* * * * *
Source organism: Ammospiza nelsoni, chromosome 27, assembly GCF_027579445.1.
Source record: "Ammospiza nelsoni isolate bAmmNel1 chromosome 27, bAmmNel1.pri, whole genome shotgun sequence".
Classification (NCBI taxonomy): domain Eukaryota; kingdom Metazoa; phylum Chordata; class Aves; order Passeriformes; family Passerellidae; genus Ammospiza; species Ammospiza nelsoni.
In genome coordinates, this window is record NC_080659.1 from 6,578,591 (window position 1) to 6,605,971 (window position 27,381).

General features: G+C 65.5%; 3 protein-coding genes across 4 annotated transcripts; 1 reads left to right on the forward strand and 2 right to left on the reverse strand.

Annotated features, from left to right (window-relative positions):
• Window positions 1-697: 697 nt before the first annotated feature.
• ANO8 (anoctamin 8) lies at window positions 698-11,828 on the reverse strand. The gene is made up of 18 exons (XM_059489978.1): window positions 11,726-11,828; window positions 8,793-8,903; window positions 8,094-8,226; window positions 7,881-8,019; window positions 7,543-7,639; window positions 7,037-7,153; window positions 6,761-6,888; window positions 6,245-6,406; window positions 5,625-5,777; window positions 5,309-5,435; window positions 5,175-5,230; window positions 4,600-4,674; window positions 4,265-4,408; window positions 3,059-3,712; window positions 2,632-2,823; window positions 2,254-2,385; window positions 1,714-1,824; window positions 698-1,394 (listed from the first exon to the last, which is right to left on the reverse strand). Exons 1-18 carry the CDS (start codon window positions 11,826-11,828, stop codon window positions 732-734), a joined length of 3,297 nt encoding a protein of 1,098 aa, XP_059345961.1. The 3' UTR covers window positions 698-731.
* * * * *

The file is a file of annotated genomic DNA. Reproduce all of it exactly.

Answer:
Source organism: Ammospiza nelsoni, chromosome 27, assembly GCF_027579445.1.
Source record: "Ammospiza nelsoni isolate bAmmNel1 chromosome 27, bAmmNel1.pri, whole genome shotgun sequence".
Classification (NCBI taxonomy): domain Eukaryota; kingdom Metazoa; phylum Chordata; class Aves; order Passeriformes; family Passerellidae; genus Ammospiza; species Ammospiza nelsoni.
In genome coordinates, this window is record NC_080659.1 from 6,578,591 (window position 1) to 6,605,971 (window position 27,381).

General features: G+C 65.5%; 3 protein-coding genes across 4 annotated transcripts; 1 reads left to right on the forward strand and 2 right to left on the reverse strand.

Annotated features, from left to right (window-relative positions):
• Window positions 1-697: 697 nt before the first annotated feature.
• ANO8 (anoctamin 8) lies at window positions 698-11,828 on the reverse strand. The gene is made up of 18 exons (XM_059489978.1): window positions 11,726-11,828; window positions 8,793-8,903; window positions 8,094-8,226; window positions 7,881-8,019; window positions 7,543-7,639; window positions 7,037-7,153; window positions 6,761-6,888; window positions 6,245-6,406; window positions 5,625-5,777; window positions 5,309-5,435; window positions 5,175-5,230; window positions 4,600-4,674; window positions 4,265-4,408; window positions 3,059-3,712; window positions 2,632-2,823; window positions 2,254-2,385; window positions 1,714-1,824; window positions 698-1,394 (listed from the first exon to the last, which is right to left on the reverse strand). Exons 1-18 carry the CDS (start codon window positions 11,826-11,828, stop codon window positions 732-734), a joined length of 3,297 nt encoding a protein of 1,098 aa, XP_059345961.1. The 3' UTR covers window positions 698-731.